PaulEWog
PaulEWog
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March 8th, 2011 at 3:08:23 AM permalink
Excerpt:
Quote:

The game creator, Rupert Boneham, is one of the best-known contestants to ever participate on the CBS reality television series "Survivor." Fans know him by his first name, his unkempt hair, his wild beard, his tie-dyed clothes and his oversized personality.

Rupert's Island Draw began its field trial Thursday at the Golden Nugget. The game is sort of a reverse version of 21, or a simplified concept of lowball poker.

"There really isn't another game like it on the casino floor," Lemon said. "It's totally different."



The second article has more details on how the game is played.

Casino City Times

Las Vegas Weekly
Wizard
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Wizard
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March 8th, 2011 at 4:05:17 AM permalink
I saw this game the day before it started the field trial. The rule card was rather confusing. When Rupert first appeared on Survivor I was still a big fan, so I have a curiosity about the game. I'm tempted to go downtown to play the thing and then do an analysis.
It's not whether you win or lose; it's whether or not you had a good bet.
Switch
Switch
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March 8th, 2011 at 4:15:43 AM permalink
Quote: Wizard

I saw this game the day before it started the field trial. The rule card was rather confusing. When Rupert first appeared on Survivor I was still a big fan, so I have a curiosity about the game. I'm tempted to go downtown to play the thing and then do an analysis.



I've played it. It's like a clever hybrid of Blackjack (dealing style), Poker (side bet) and Baccarat (Play) but ends up as a mix of games with no real identity.

Some hands you cannot win and others you cannot lose. The 'choice' that you get as to whether to draw or let the dealer draw is actually no real choice at all as it is obvious which one you should pick depending on the totals.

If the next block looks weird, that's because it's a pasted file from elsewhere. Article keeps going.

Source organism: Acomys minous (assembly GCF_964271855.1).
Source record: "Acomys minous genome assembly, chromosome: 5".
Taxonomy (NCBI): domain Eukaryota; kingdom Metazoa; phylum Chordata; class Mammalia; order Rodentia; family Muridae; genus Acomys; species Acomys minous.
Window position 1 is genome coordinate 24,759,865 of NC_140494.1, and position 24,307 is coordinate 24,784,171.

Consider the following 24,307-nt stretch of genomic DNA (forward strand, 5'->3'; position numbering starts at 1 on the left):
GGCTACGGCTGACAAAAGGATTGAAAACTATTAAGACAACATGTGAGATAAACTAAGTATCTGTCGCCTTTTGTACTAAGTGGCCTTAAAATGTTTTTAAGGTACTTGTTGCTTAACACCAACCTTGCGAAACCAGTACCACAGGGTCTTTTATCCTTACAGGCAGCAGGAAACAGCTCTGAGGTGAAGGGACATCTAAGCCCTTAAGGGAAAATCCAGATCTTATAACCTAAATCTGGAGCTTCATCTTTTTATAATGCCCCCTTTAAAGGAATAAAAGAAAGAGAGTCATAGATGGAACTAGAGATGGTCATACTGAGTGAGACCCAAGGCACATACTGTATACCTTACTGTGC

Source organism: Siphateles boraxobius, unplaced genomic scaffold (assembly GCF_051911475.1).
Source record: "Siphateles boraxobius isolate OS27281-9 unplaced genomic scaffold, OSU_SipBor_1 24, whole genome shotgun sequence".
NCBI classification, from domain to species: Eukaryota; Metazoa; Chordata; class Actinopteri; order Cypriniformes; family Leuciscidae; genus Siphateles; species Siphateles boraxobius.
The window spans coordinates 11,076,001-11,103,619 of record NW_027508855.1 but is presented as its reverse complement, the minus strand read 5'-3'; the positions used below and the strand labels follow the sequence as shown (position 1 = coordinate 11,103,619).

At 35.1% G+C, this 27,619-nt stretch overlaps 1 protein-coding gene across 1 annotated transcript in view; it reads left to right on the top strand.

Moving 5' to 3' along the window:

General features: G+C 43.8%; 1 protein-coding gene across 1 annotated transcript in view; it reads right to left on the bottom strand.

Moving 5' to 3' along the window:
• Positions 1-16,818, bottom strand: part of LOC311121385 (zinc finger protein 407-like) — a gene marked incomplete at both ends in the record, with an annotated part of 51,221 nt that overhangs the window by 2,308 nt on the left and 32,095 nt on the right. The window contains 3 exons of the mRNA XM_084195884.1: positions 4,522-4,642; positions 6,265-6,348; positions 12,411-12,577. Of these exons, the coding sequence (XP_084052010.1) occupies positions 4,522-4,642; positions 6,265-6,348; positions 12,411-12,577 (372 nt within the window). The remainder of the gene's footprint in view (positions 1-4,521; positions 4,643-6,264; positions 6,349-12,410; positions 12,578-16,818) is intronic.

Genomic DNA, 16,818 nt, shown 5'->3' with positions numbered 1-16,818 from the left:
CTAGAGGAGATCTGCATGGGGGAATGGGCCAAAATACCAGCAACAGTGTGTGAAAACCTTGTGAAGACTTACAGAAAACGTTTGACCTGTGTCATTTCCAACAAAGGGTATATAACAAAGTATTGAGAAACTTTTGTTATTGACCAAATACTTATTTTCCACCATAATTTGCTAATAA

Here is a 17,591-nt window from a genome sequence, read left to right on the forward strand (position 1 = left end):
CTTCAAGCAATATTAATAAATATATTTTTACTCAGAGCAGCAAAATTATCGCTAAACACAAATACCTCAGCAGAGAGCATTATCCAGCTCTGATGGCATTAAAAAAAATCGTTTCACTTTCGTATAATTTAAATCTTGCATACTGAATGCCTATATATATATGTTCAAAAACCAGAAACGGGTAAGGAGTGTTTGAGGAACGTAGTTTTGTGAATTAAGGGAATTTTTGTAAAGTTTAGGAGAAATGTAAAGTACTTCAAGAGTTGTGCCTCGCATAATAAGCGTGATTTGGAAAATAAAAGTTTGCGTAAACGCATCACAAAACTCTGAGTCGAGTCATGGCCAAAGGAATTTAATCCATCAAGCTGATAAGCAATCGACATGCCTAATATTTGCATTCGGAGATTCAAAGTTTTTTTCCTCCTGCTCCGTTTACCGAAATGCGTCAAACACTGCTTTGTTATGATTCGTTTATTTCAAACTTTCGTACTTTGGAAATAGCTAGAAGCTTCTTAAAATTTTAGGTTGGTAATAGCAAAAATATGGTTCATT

I don't watch Survivor so I have no idea who Rupert is. If he is very popular then this may give the game some adrenalin, however, IMO, I don't see it spreading any further than the confines of The Golden Nugget.
Wizard
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Wizard
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March 8th, 2011 at 4:20:04 AM permalink
I was confused about the "choice" about what the dealer does. What happens if the players choose differently? This game is crying out for somebody to properly explain the rules. Not only was the rule card confusing, but had errors in grammar too.

To borrow a joke from one of the articles, it sounds like the game will get voted off the floor by the players.
It's not whether you win or lose; it's whether or not you had a good bet.
Switch
Switch
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March 8th, 2011 at 4:29:55 AM permalink
Quote: Wizard

I was confused about the "choice" about what the dealer does. What happens if the players choose differently? This game is crying out for somebody to properly explain the rules. Not only was the rule card confusing, but had errors in grammar too.

To borrow a joke from one of the articles, it sounds like the game will get voted off the floor by the players.



I haven't got the player's card now as I gave it to someone :-)

If I remember right, the dealer will offer the player the choice to either draw a card or give the dealer a card if the dealer has a total of 5, 6 or 7 showing. The aim of the game is to score lower than the dealer or higher than 12 (which counts as 0). So, if you have 2,3 or 4 and the dealer has 5 or 6 you cannot lose by letting the dealer draw. if the dealer has 7 and you have 2 then you should let the dealer draw as he needs a 6 whearas you lose with a 6 and tie with a 5. If the dealer has 6 and you have 10 then you have to work it out - if dealer draws then he loses with 5 or 6 and pushes with 4 - if you draw then you win with 3, 4, 5 or 6 so you draw.